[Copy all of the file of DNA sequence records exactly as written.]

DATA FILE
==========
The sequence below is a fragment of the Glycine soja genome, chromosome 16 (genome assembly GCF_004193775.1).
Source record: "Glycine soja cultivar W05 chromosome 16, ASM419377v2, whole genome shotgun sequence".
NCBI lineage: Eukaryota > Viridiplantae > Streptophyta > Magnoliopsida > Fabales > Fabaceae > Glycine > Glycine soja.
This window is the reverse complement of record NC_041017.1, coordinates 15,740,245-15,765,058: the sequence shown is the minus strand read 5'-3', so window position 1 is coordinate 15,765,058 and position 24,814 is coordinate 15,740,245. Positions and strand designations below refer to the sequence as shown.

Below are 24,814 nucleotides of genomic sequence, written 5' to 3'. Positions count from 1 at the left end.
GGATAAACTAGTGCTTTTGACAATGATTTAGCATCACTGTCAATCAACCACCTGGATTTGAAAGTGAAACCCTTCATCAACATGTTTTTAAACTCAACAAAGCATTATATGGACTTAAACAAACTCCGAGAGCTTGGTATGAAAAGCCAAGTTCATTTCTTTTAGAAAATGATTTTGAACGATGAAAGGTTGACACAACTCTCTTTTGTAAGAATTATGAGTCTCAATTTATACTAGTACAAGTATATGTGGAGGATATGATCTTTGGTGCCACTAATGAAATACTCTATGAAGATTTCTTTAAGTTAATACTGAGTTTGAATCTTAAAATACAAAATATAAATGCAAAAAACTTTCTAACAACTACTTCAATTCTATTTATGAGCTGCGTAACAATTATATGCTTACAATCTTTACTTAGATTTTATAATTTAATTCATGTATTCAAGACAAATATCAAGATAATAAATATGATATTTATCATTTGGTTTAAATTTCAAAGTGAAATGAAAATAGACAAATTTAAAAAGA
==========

The sequence below is a fragment of the Glycine soja genome, chromosome 16 (genome assembly GCF_004193775.1).
Source record: "Glycine soja cultivar W05 chromosome 16, ASM419377v2, whole genome shotgun sequence".
NCBI lineage: Eukaryota > Viridiplantae > Streptophyta > Magnoliopsida > Fabales > Fabaceae > Glycine > Glycine soja.
This window is the reverse complement of record NC_041017.1, coordinates 15,740,245-15,765,058: the sequence shown is the minus strand read 5'-3', so window position 1 is coordinate 15,765,058 and position 24,814 is coordinate 15,740,245. Positions and strand designations below refer to the sequence as shown.

Below are 24,814 nucleotides of genomic sequence, written 5' to 3'. Positions count from 1 at the left end.
GGATAAACTAGTGCTTTTGACAATGATTTAGCATCACTGTCAATCAACCACCTGGATTTGAAAGTGAAACCCTTCATCAACATGTTTTTAAACTCAACAAAGCATTATATGGACTTAAACAAACTCCGAGAGCTTGGTATGAAAAGCCAAGTTCATTTCTTTTAGAAAATGATTTTGAACGATGAAAGGTTGACACAACTCTCTTTTGTAAGAATTATGAGTCTCAATTTATACTAGTACAAGTATATGTGGAGGATATGATCTTTGGTGCCACTAATGAAATACTCTATGAAGATTTCTTTAAGTTAATACTGAGTTTGAATCTTAAAATACAAAATATAAATGCAAAAAACTTTCTAACAACTACTTCAATTCTATTTATGAGCTGCGTAACAATTATATGCTTACAATCTTTACTTAGATTTTATAATTTAATTCATGTATTCAAGACAAATATCAAGATAATAAATATGATATTTATCATTTGGTTTAAATTTCAAAGTGAAATGAAAATAGACAAATTTAAAAAGA